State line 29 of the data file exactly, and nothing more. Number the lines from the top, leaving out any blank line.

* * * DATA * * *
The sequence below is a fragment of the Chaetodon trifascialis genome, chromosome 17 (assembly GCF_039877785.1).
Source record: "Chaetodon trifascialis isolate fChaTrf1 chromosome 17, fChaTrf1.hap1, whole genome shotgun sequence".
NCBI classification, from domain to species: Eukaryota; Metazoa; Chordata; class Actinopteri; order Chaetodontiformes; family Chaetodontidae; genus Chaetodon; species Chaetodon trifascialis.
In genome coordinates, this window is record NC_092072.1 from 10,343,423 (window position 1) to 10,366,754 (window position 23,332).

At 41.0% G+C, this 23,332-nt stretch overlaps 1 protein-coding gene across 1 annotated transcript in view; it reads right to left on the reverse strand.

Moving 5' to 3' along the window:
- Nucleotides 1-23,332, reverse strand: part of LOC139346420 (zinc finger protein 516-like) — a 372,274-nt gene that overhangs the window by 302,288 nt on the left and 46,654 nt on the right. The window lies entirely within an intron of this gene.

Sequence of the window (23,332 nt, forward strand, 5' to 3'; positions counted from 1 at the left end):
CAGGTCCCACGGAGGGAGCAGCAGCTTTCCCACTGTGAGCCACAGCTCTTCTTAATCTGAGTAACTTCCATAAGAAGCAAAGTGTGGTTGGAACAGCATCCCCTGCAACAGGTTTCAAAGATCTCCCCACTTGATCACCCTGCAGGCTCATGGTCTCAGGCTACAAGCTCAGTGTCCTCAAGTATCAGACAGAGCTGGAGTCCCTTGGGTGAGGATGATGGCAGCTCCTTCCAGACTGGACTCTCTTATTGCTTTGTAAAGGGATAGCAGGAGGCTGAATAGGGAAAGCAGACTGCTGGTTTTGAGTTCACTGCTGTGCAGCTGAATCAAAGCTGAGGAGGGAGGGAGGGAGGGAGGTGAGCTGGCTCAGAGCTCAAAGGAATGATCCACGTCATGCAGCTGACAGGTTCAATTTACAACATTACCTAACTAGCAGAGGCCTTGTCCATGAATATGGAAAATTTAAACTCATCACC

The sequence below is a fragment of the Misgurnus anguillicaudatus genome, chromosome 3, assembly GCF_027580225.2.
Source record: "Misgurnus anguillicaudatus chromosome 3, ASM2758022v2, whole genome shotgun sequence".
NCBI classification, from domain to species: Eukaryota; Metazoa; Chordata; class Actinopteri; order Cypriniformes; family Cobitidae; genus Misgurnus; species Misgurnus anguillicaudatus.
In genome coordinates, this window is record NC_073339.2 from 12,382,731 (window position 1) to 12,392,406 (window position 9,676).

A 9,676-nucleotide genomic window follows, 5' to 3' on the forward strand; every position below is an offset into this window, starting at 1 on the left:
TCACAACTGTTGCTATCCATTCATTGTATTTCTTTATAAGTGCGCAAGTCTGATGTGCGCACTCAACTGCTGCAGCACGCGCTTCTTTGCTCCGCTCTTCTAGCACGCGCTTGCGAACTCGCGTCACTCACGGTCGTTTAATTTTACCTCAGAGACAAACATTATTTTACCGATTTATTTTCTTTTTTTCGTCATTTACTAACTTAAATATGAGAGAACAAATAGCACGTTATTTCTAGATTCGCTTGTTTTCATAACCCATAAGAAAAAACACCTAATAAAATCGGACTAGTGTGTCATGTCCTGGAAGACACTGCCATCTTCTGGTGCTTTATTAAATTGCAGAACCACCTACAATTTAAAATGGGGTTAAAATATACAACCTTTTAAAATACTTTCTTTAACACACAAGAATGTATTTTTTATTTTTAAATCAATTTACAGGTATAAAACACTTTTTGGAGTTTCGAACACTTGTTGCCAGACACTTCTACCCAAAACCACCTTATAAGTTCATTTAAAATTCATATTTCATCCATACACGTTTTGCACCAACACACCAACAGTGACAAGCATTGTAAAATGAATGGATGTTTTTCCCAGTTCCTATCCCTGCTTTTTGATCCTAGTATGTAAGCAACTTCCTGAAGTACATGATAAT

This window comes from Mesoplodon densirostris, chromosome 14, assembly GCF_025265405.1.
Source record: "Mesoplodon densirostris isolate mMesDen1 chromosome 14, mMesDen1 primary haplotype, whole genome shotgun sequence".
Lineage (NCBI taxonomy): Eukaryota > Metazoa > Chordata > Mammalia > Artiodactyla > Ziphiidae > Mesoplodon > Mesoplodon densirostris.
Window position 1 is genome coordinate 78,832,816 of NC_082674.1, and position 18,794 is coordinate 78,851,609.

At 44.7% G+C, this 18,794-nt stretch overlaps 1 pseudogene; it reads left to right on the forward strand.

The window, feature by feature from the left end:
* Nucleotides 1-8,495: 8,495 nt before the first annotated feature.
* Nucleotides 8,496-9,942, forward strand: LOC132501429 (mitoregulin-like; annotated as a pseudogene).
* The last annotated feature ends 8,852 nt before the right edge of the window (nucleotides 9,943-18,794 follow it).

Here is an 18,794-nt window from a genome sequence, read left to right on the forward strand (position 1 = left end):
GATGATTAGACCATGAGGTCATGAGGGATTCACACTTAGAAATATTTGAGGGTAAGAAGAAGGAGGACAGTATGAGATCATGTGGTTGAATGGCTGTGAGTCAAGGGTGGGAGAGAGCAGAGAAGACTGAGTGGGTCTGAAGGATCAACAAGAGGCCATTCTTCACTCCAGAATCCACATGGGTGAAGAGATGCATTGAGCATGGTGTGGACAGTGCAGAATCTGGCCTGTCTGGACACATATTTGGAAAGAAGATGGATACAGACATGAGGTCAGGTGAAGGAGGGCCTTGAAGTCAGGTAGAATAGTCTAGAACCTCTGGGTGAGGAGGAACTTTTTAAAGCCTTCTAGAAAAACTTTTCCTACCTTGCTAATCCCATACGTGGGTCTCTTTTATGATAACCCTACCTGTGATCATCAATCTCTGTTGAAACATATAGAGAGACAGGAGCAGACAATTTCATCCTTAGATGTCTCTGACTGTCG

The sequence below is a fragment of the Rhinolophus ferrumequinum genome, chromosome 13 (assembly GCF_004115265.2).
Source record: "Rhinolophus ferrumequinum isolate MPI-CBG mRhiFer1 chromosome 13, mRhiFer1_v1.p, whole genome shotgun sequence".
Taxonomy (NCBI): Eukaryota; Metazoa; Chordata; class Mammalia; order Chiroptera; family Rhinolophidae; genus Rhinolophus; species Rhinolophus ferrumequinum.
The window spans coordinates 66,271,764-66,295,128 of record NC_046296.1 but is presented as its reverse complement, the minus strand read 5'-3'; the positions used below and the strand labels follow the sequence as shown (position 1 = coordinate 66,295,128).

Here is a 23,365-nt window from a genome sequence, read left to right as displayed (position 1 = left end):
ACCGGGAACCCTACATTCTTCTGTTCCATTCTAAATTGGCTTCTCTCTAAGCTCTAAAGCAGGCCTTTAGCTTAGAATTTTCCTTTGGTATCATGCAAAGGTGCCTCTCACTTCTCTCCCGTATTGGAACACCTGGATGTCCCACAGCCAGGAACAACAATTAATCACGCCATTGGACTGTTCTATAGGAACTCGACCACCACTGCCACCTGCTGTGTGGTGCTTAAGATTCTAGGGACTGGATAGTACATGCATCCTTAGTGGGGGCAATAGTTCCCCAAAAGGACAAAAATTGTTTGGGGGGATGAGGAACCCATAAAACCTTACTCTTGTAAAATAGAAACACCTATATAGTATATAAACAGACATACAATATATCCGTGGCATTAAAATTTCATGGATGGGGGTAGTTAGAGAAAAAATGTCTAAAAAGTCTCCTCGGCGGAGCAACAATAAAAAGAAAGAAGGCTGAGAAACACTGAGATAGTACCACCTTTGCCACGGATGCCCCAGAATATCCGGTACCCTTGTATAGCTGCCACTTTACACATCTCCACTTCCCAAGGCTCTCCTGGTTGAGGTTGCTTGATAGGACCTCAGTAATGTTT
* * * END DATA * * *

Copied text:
Taxonomy (NCBI): Eukaryota; Metazoa; Chordata; class Mammalia; order Chiroptera; family Rhinolophidae; genus Rhinolophus; species Rhinolophus ferrumequinum.